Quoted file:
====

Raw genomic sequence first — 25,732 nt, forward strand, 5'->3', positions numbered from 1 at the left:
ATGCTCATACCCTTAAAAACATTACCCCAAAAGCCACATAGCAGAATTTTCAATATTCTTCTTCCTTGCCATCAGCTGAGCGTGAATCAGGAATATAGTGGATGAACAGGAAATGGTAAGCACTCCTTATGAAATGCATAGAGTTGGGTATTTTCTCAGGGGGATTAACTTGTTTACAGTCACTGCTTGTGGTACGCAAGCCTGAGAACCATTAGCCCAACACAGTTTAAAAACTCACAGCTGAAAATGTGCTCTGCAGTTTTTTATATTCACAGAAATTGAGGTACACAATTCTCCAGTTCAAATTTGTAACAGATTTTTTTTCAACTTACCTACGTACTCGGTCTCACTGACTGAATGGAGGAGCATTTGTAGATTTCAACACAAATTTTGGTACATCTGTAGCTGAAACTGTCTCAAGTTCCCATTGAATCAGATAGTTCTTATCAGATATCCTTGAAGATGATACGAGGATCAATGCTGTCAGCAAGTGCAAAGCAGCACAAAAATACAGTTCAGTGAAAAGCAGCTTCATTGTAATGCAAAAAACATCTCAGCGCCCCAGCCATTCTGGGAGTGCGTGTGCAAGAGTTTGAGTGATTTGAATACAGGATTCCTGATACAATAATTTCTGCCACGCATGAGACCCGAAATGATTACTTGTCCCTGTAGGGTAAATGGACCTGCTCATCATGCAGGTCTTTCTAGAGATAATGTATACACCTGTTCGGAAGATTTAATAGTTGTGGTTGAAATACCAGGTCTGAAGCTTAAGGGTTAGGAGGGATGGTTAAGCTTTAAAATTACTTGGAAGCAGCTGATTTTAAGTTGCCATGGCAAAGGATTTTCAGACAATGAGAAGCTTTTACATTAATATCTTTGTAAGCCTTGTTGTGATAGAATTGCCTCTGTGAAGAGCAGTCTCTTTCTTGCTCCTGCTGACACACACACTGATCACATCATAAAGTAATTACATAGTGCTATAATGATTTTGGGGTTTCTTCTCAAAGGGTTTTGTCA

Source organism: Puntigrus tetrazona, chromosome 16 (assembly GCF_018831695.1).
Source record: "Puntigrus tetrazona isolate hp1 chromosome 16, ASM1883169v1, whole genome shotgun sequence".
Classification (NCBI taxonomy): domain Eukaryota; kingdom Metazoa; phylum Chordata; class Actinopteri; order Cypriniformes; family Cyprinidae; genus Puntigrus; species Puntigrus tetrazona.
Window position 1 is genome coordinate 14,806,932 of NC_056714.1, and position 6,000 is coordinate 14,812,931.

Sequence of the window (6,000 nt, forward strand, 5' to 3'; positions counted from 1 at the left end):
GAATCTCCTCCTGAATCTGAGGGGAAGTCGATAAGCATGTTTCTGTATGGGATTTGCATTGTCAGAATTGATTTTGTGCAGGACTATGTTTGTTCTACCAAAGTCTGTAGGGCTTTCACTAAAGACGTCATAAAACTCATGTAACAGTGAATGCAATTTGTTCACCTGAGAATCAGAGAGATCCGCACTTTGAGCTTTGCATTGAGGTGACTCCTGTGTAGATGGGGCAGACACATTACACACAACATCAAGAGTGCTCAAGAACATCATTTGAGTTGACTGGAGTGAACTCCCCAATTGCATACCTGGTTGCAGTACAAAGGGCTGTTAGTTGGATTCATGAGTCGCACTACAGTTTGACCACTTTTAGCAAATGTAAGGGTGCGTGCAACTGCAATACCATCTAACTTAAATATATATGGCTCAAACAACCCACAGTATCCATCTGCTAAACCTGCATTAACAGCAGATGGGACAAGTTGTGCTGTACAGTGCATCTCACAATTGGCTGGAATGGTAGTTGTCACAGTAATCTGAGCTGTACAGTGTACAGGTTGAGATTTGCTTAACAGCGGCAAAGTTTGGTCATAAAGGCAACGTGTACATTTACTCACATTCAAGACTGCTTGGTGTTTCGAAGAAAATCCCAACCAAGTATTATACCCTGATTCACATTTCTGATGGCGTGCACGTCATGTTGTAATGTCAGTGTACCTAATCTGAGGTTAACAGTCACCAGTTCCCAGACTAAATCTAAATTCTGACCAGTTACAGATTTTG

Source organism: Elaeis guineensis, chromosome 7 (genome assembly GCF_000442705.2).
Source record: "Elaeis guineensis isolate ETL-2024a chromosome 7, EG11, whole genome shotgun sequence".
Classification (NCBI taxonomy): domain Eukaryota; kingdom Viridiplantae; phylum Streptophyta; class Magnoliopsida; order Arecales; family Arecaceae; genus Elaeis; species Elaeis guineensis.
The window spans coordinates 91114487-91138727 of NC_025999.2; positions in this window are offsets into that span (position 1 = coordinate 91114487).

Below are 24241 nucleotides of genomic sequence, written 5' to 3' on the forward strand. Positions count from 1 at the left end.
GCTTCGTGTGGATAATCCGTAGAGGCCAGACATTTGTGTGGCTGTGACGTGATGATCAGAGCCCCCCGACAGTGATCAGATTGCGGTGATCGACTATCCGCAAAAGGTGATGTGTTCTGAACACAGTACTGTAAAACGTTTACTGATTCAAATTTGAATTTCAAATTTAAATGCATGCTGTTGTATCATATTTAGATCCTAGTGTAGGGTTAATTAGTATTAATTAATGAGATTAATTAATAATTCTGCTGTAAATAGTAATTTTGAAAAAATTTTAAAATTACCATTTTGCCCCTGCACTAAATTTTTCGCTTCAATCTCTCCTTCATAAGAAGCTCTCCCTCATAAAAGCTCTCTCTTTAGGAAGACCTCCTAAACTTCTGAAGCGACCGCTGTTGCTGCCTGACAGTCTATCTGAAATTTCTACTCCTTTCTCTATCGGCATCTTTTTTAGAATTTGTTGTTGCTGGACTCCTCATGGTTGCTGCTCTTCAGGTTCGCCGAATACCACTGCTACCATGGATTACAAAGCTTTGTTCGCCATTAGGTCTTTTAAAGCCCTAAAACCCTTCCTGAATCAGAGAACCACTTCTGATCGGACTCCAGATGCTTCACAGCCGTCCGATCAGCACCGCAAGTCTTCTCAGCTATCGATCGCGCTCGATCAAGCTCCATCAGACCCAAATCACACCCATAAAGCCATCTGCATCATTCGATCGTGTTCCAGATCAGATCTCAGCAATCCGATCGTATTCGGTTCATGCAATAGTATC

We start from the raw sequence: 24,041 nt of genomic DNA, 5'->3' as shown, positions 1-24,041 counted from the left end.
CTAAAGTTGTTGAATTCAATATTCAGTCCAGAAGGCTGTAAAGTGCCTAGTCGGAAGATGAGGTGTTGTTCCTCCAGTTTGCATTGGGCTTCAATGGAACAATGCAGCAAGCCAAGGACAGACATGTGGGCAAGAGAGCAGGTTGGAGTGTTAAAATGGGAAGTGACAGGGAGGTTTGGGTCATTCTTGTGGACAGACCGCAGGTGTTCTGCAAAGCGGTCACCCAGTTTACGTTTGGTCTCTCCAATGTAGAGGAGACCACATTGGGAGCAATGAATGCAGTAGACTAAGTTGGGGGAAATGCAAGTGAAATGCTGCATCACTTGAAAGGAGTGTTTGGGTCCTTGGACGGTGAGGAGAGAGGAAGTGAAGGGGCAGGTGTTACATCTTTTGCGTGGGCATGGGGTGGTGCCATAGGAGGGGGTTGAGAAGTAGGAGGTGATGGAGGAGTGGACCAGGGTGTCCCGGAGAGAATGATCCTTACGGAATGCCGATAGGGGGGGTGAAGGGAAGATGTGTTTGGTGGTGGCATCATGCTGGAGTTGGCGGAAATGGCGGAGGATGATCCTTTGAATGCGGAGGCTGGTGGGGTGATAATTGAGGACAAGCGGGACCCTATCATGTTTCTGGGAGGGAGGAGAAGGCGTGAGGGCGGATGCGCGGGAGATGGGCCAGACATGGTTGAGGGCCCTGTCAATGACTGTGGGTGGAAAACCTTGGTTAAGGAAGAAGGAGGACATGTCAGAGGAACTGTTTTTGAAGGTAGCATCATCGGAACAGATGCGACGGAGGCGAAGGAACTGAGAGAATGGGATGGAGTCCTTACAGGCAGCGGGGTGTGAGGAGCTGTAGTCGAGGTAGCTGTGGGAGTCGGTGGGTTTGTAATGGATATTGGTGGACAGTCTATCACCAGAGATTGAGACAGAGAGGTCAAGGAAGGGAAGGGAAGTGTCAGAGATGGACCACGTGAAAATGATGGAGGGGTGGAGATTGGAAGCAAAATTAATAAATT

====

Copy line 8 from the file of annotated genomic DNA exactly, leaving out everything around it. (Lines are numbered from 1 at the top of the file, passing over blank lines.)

GAATCTCCTCCTGAATCTGAGGGGAAGTCGATAAGCATGTTTCTGTATGGGATTTGCATTGTCAGAATTGATTTTGTGCAGGACTATGTTTGTTCTACCAAAGTCTGTAGGGCTTTCACTAAAGACGTCATAAAACTCATGTAACAGTGAATGCAATTTGTTCACCTGAGAATCAGAGAGATCCGCACTTTGAGCTTTGCATTGAGGTGACTCCTGTGTAGATGGGGCAGACACATTACACACAACATCAAGAGTGCTCAAGAACATCATTTGAGTTGACTGGAGTGAACTCCCCAATTGCATACCTGGTTGCAGTACAAAGGGCTGTTAGTTGGATTCATGAGTCGCACTACAGTTTGACCACTTTTAGCAAATGTAAGGGTGCGTGCAACTGCAATACCATCTAACTTAAATATATATGGCTCAAACAACCCACAGTATCCATCTGCTAAACCTGCATTAACAGCAGATGGGACAAGTTGTGCTGTACAGTGCATCTCACAATTGGCTGGAATGGTAGTTGTCACAGTAATCTGAGCTGTACAGTGTACAGGTTGAGATTTGCTTAACAGCGGCAAAGTTTGGTCATAAAGGCAACGTGTACATTTACTCACATTCAAGACTGCTTGGTGTTTCGAAGAAAATCCCAACCAAGTATTATACCCTGATTCACATTTCTGATGGCGTGCACGTCATGTTGTAATGTCAGTGTACCTAATCTGAGGTTAACAGTCACCAGTTCCCAGACTAAATCTAAATTCTGACCAGTTACAGATTTTG